I released a ‘Being’ episode of the podcast this week that was a road ramble on the topic of male entitlement. Big topic and my contribution is based on an experience I had waiting for an elevator last week.
Basically the doors to the lift open and a man was standing in the elevator seemingly transfixed in front of the button panel. In any other context this would be mildly amusing and I’m nothing if not amused by the incongruities of life like getting befuddled by what floor to get out on the first time you visit a new destination. Unfortunately I didn’t get the opportunity to empathise with mystery male as he completely ignored me and another woman who were waiting patiently to enter the lift.
Seconds felt like minutes and eventually, without making eye contact or verbalising anything, mystery male exited the lift and we were able to enter. It was bizarre for a number of reasons.
Firstly, the aforementioned seconds feeling like minutes. How weird is time.
Secondly, the fact that as these seconds elapsed and I stood waiting for mystery male to get out of the way and stop preventing us from entering the lift, I did not utter a word. Completely atypical behaviour for me. I’m never backwards in coming forwards, and I’m rarely lost for words.
Thirdly, mystery man failing to acknowledge our presence let alone the fact that we were seconds away from having the lift (one of only two) decide enough was enough and shut its doors without us inside it.
In the podcast episode I ruminate on the way this is a classic example of male entitlement. Men are socialised to take up space and they’re also socialised not to apologise for it. This is something women can mostly only dream of and if you’ve been following me for a while you will know that guilt and over-apologising is a weakness of mine.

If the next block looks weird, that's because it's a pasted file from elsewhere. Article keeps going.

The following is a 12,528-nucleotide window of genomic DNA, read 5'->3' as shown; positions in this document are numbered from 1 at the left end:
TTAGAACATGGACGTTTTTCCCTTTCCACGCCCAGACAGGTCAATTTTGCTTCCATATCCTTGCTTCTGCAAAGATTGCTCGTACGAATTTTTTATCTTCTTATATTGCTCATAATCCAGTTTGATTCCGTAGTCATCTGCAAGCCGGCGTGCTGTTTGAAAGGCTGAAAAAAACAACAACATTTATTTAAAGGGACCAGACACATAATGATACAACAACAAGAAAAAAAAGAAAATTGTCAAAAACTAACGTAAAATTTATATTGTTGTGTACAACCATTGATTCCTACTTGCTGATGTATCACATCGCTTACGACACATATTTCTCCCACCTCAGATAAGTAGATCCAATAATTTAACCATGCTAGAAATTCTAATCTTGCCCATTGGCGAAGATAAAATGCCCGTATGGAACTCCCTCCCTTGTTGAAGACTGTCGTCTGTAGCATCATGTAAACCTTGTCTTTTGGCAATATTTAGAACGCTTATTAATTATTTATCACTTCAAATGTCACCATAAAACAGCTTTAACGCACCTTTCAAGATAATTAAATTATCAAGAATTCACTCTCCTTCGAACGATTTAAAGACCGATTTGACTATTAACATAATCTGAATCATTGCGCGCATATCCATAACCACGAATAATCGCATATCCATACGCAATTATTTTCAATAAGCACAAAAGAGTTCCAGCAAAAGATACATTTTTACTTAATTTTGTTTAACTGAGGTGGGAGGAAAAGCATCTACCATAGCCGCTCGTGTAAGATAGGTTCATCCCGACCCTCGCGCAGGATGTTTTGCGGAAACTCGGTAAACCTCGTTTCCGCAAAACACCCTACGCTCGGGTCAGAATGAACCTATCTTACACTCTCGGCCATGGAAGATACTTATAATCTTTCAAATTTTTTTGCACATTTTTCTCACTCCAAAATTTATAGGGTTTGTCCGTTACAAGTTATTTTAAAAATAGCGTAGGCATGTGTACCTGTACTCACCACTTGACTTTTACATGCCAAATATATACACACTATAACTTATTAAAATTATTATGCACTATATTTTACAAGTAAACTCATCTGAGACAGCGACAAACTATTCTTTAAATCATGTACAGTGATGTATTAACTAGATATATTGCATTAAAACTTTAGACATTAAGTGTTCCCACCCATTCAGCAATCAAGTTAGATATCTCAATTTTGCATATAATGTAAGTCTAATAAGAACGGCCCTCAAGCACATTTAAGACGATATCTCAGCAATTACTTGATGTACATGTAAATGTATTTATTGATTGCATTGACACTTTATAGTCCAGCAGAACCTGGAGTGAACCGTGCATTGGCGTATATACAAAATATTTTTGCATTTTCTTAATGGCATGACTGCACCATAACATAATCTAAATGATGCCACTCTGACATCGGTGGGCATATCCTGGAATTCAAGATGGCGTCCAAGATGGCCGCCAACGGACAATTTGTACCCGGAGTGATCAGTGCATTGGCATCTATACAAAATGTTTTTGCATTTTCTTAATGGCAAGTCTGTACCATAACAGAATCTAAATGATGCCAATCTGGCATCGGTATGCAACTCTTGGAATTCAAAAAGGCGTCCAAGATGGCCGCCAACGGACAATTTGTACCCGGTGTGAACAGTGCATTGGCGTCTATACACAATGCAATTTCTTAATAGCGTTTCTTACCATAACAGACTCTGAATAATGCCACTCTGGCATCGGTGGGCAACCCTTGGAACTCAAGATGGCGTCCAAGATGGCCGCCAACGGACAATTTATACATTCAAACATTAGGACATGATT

The interesting thing is that this socialisation also means we can struggle with asserting ourselves. Instead of being assertive and politely asking mystery male to make a decision and get out of the way, I said nothing. Nada. Zip. Nor did the other woman. Yet when we were both safely within the privacy of the elevator we reflected on how this was such an obvious male entitlement moment. She expressed how she had contained herself and I remarked on how unlike me it was to not speak up.
This inbuilt reservation, failing to allow ourselves to assert ourselves in a situation where it is totally appropriate is an opportunity for ‘progress over perfection’ for me.
Assertiveness can feel uncomfortable. It can feel risky. But in not speaking up for ourselves we compromise ourselves. The least of our problems is when entitled mystery men cause us to miss a lift.
I’d love to know your thoughts on what gets in the way of you showing up as assertive. Oh, and how to deal with mystery men blocking lift doors.
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I work with executive assistants and administrative assistants to equip them with the skills and confidence they need to influence more effectively and demonstrate the leadership and interpersonal skills to make them a 'linchpin' to their boss and organisation.